Skip to comments.Hamptons Hard Times: Wall Street Loss Means Giving Up the Plane
Posted on 08/01/2003 11:58:48 AM PDT by presidio9
At 4:15 p.m. on a Friday in July, short-seller James Chanos logged off his office computer and jumped into his sea-green Lexus sports convertible. Within minutes he was turning up the tree-lined gravel drive, past his tennis court, to his beachside mansion in East Hampton, New York. At about the same time, James Burger, president of Service Insurance Co. in West Orange, New Jersey, threw a bag into his red Volkswagen camper van and began his four-hour journey east to the Hamptons. While Chanos still moves from Manhattan to his beachfront mansion for the summer, Burger, 40, no longer rents a Cessna or Piper Cherokee for his weekend commute from New Jersey. He's economizing. ``I went from renting $50,000 houses on the beach to camping out in the van last year,'' said Burger, after his personal portfolio ``followed the Nasdaq down.'' Nasdaq stocks started falling in March 2000. Burger and Chanos are part of the annual summer exodus, akin to an avian migration for thousands of people in the financial services industry. They flock to the beaches, bungalows and mansions in the Hamptons, the enclave of wealth on Long Island's eastern tip. This summer, there are two Hamptons: One has felt the sting of Wall Street's slump. The other is still basking in the sun. For Chanos, president of New York-based Kynikos Associates Ltd., a New York firm with more than $1 billion in assets, and other Wall Street millionaires and billionaires, this summer is a familiar round of business and pleasure.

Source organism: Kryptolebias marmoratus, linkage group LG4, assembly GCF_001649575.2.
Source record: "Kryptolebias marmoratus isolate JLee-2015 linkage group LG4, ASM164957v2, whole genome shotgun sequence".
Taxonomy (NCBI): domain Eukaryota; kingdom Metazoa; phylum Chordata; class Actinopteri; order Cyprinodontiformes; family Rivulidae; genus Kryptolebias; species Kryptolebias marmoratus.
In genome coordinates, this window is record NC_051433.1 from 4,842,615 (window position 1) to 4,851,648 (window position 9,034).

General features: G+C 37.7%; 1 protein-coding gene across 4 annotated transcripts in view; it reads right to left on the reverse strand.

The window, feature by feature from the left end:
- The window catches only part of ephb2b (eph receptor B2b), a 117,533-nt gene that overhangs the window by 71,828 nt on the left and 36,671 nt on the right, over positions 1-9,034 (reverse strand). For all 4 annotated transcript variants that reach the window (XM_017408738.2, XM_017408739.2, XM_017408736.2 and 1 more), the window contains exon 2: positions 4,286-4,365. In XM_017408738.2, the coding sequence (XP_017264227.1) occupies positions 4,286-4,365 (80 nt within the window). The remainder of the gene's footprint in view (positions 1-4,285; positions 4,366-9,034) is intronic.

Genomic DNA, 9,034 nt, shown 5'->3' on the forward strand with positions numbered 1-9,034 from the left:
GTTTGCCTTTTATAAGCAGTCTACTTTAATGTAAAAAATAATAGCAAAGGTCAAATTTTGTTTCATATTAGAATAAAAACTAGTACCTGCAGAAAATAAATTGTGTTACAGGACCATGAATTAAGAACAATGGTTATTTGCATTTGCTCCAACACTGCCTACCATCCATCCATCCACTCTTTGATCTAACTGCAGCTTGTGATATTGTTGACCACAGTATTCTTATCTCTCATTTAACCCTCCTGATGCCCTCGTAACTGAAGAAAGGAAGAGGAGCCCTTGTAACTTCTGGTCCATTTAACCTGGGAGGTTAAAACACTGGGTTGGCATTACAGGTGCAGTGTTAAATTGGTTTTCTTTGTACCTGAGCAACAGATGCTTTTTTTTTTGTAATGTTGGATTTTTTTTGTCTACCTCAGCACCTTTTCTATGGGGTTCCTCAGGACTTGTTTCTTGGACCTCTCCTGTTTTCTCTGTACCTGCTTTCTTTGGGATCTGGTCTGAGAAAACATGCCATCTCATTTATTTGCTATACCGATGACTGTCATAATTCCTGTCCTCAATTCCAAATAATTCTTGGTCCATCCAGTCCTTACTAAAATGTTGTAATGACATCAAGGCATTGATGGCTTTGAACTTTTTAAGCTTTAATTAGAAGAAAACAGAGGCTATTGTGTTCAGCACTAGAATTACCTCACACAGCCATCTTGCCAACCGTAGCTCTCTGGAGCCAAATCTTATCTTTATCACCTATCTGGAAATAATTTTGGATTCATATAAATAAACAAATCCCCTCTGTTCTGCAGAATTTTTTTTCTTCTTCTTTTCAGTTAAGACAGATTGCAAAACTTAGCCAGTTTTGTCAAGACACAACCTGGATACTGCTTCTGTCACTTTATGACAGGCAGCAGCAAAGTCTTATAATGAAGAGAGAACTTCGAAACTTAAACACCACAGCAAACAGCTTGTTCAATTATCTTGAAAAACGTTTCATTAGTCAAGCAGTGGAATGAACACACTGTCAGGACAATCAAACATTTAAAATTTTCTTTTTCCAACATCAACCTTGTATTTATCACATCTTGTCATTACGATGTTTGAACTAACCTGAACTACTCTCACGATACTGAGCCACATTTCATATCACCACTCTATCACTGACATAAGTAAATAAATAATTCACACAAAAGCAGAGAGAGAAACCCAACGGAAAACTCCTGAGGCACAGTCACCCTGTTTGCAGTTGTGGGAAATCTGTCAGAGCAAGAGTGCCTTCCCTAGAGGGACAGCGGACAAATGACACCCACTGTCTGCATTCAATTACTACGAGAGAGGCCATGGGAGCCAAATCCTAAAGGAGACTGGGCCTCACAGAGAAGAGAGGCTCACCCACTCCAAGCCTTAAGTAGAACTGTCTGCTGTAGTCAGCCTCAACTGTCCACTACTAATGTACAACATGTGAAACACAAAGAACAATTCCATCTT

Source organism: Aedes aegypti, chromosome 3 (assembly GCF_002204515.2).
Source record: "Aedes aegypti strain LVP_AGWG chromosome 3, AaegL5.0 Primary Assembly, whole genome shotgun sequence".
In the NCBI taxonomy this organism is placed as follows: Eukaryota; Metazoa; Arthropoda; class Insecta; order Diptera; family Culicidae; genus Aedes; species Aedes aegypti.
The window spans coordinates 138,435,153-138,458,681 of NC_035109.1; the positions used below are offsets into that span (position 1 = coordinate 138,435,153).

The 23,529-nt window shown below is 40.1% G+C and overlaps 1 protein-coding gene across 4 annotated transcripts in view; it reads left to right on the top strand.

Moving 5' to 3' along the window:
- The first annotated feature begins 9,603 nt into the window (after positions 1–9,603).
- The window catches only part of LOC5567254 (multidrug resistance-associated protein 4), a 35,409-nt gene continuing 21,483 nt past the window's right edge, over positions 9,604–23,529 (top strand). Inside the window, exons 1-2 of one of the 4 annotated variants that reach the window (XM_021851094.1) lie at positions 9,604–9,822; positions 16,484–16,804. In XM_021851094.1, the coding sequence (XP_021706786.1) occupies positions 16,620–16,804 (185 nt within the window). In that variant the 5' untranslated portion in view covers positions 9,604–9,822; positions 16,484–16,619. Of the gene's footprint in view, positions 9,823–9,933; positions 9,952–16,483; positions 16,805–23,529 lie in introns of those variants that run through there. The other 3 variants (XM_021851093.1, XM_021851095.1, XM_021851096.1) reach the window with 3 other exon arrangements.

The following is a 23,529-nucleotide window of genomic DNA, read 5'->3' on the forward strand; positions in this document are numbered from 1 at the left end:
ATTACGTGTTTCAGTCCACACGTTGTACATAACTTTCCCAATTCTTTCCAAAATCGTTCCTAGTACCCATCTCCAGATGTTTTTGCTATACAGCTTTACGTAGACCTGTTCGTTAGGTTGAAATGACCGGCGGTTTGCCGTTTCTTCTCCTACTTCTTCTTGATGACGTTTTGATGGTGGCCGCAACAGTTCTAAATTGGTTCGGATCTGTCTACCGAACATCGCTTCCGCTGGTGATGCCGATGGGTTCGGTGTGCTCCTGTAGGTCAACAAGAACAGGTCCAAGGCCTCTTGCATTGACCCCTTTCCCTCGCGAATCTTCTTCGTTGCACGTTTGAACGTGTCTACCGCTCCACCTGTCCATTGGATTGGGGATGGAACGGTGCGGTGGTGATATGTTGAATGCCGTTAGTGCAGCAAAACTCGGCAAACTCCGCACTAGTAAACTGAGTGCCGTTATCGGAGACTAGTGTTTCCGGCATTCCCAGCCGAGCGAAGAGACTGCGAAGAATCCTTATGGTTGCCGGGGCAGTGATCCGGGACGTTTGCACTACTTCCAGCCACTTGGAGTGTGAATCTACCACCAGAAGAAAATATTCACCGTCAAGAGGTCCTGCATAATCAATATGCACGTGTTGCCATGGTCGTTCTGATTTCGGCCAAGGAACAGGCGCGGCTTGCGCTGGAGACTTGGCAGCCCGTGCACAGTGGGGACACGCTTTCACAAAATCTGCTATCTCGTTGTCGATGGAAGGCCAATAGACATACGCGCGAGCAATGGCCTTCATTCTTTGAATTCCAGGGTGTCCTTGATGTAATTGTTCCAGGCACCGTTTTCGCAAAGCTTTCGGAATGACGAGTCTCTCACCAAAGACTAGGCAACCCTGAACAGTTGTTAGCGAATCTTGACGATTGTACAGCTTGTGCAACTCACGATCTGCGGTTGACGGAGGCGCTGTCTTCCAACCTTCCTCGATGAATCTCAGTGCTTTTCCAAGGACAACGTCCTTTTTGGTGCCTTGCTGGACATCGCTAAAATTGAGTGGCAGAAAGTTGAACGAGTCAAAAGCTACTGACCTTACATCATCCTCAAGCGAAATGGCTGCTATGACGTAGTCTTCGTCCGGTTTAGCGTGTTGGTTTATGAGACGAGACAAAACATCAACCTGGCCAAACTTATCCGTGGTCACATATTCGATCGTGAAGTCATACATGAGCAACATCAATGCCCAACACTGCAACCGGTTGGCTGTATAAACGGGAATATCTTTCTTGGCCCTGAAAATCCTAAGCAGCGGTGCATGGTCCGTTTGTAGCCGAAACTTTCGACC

After the longest stock market decline since World War II, Wall Street layoffs and leaner times, their Palm Pilots still log golf games at Shinnecock Hills, power brunches at Jean-Luc East, matches at the Mercedes-Benz Polo Challenge and dancing at the Parrish Art Museum Midsummer Gala. For those vulnerable to the market sell-off, it's a different Hamptons this summer, even as stocks have started to climb. They've found cheaper quarters, sometimes further from the beach, as rental prices have fallen. They've renounced $100 restaurant dinners and are sharing gourmet barbecues with friends. Some, like Burger, have cut back on private-plane transport and chauffeur themselves to the beach, if they make it at all. Burger no longer has to camp out after finding a ``last- minute deal'' on a house rental. He still commutes in the van and spends about $50 a weekend on gas, instead of renting a plane for $600 to $1,000. ``I'm looking for a place to fly my hang glider instead,'' he said.
Chanos, lounging on his slate deck beside a ``negative- edge'' pool with one side that flows into a waterfall, said he didn't notice much change among his neighbors. Few of them were victims of the economic decline and stock market retrenchment that took 32,800 securities industry jobs in New York City between August 2001 and May 2003. Chanos, 45, said he would attend the annual lobster brunch this month that Byron Wien, director of investment strategy at Morgan Stanley, hosts for Wall Street executives. ``Wall Street got clobbered, but at the end of the day this is still a small community,'' Chanos said, referring to his neighbors on Further Lane in East Hampton. The street was nicknamed Raiders' Row after several corporate raiders who launched the takeover battles of the 1980s bought homes there. Now his neighbors include the financier Carl Icahn, Lazard LLC's Bruce Wasserstein, Starbucks Corp.'s Howard Schultz and comedian Jerry Seinfeld.